- Download PDF
1 Answer | Add Yours
Seth depicts the other creatures as no different than the public whose fascination is held for a moment and then moves on to other elements. When the nightingale sings its first song, the reaction of the creatures in the bog is noteworthy:
Ducks had swum and herons waded
To her as she serenaded
And a solitary loon
Wept, beneath the summer moon.
Toads and teals and tiddlers, captured
By her voice, cheered on, enraptured:
"Bravo! " "Too divine! " "Encore! "
The nightingale is appreciated by the reaction of "the public" and gives them more of what they want for she was "unused" to this type of adulation and praise.
Over the course of the poem, the frog is able to put the nightingale in front of everyone, seeking to ruin her voice. As a result of the frog's "guidance," it gets to the point where she sings so much that the public tunes her out:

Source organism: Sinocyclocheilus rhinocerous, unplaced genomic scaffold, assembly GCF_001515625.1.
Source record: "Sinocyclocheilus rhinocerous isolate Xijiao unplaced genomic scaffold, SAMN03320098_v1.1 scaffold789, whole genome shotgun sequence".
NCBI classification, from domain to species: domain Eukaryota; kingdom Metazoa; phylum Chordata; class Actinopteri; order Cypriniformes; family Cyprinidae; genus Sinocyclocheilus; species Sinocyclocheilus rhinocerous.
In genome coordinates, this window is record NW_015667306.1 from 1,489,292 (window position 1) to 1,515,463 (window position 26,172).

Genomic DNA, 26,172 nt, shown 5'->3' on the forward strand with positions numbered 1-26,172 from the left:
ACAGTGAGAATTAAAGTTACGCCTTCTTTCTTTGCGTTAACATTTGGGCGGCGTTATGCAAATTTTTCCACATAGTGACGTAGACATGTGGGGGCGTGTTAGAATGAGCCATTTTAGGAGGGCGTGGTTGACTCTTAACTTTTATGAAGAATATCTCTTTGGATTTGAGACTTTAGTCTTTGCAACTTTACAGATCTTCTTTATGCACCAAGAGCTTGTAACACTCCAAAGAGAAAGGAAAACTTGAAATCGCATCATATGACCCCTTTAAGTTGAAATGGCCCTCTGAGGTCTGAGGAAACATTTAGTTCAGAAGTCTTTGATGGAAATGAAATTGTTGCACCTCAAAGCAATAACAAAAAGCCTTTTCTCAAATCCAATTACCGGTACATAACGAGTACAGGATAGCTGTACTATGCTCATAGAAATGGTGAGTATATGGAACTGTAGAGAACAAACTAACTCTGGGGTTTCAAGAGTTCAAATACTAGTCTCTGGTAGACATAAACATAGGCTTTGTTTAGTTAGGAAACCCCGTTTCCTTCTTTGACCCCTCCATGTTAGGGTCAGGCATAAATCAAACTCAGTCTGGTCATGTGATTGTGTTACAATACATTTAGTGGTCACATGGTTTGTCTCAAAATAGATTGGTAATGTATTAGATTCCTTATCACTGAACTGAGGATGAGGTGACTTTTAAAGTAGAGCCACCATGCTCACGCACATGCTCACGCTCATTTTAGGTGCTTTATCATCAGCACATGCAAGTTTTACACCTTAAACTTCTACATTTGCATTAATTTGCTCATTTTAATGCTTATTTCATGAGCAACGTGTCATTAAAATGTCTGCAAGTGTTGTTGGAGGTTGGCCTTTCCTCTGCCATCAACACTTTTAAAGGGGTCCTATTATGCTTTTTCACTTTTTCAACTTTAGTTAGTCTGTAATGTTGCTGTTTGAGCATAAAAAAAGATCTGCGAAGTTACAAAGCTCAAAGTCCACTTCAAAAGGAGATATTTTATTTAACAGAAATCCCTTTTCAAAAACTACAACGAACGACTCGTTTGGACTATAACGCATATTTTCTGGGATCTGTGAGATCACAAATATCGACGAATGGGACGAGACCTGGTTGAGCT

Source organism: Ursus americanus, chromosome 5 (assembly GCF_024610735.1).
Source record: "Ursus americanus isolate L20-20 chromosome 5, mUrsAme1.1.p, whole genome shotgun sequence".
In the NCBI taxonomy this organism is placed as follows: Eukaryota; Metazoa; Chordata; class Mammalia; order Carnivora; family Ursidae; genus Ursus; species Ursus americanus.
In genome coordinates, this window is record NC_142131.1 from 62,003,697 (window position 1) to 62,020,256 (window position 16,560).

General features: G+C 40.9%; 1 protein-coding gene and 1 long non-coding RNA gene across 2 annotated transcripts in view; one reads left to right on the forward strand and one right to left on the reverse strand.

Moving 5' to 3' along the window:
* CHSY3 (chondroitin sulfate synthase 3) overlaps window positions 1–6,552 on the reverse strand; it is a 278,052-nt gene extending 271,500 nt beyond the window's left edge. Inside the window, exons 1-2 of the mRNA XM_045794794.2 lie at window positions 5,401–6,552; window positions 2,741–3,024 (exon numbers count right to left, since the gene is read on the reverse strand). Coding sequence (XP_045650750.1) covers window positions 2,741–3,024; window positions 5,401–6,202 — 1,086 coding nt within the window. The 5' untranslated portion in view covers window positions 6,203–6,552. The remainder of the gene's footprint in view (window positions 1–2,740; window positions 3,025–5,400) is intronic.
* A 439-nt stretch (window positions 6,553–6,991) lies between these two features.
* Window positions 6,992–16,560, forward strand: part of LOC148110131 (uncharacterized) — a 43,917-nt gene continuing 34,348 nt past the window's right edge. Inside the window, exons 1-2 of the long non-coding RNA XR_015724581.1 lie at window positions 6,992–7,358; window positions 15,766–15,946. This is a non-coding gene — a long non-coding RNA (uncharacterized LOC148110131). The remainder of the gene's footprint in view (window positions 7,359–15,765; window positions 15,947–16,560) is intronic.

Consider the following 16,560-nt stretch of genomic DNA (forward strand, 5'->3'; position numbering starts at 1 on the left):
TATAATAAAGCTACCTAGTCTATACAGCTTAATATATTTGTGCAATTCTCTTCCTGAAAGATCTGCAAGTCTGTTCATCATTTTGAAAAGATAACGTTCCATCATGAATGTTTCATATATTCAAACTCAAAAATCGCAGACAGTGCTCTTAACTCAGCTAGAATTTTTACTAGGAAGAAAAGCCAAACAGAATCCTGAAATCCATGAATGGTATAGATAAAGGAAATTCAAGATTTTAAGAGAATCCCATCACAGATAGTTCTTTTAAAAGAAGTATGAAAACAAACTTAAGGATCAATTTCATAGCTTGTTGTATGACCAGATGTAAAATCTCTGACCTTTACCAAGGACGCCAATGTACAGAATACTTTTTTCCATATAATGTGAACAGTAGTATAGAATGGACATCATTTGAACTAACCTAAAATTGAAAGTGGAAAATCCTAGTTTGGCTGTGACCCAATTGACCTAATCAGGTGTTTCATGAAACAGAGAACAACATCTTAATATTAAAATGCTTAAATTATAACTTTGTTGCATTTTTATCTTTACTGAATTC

Night on night her tired song
Zipped and trilled and bounced along,
Till the birds and beasts grew tired
At a voice so uninspired
And the ticket office gross
Crashed, and she grew more morose -
It is significant that Seth invokes the "ticket office" and cinema metaphor. In the end, the public became "tired" of the nightingale, and her death becomes the result of an uncaring public and merciless frog. The public is shown to pay little attention to her death, as they go back to listening to the frog in Bindle Bog at the poem's end.
We’ve answered 324,494 questions. We can answer yours, too.Ask a question